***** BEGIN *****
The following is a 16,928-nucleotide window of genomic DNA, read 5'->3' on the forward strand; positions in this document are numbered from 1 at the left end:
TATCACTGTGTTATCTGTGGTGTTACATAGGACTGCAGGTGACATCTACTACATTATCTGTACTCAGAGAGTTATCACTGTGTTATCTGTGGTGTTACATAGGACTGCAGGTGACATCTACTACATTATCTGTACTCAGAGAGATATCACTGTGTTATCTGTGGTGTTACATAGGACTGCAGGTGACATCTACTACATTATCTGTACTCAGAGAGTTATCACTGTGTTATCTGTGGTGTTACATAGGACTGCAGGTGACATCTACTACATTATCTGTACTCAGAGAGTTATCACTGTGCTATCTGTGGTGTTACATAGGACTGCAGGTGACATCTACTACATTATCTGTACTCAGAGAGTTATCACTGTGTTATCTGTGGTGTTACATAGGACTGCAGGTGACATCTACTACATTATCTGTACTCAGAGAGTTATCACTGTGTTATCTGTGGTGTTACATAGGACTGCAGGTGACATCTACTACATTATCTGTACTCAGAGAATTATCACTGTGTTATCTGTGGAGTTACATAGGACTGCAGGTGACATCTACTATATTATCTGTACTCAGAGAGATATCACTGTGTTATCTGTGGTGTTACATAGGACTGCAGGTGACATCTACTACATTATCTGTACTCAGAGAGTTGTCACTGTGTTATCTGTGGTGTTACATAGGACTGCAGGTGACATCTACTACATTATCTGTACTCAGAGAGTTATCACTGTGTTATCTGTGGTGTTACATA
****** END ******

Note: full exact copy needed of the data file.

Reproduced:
The following is a 16,928-nucleotide window of genomic DNA, read 5'->3' on the forward strand; positions in this document are numbered from 1 at the left end:
TATCACTGTGTTATCTGTGGTGTTACATAGGACTGCAGGTGACATCTACTACATTATCTGTACTCAGAGAGTTATCACTGTGTTATCTGTGGTGTTACATAGGACTGCAGGTGACATCTACTACATTATCTGTACTCAGAGAGATATCACTGTGTTATCTGTGGTGTTACATAGGACTGCAGGTGACATCTACTACATTATCTGTACTCAGAGAGTTATCACTGTGTTATCTGTGGTGTTACATAGGACTGCAGGTGACATCTACTACATTATCTGTACTCAGAGAGTTATCACTGTGCTATCTGTGGTGTTACATAGGACTGCAGGTGACATCTACTACATTATCTGTACTCAGAGAGTTATCACTGTGTTATCTGTGGTGTTACATAGGACTGCAGGTGACATCTACTACATTATCTGTACTCAGAGAGTTATCACTGTGTTATCTGTGGTGTTACATAGGACTGCAGGTGACATCTACTACATTATCTGTACTCAGAGAATTATCACTGTGTTATCTGTGGAGTTACATAGGACTGCAGGTGACATCTACTATATTATCTGTACTCAGAGAGATATCACTGTGTTATCTGTGGTGTTACATAGGACTGCAGGTGACATCTACTACATTATCTGTACTCAGAGAGTTGTCACTGTGTTATCTGTGGTGTTACATAGGACTGCAGGTGACATCTACTACATTATCTGTACTCAGAGAGTTATCACTGTGTTATCTGTGGTGTTACATA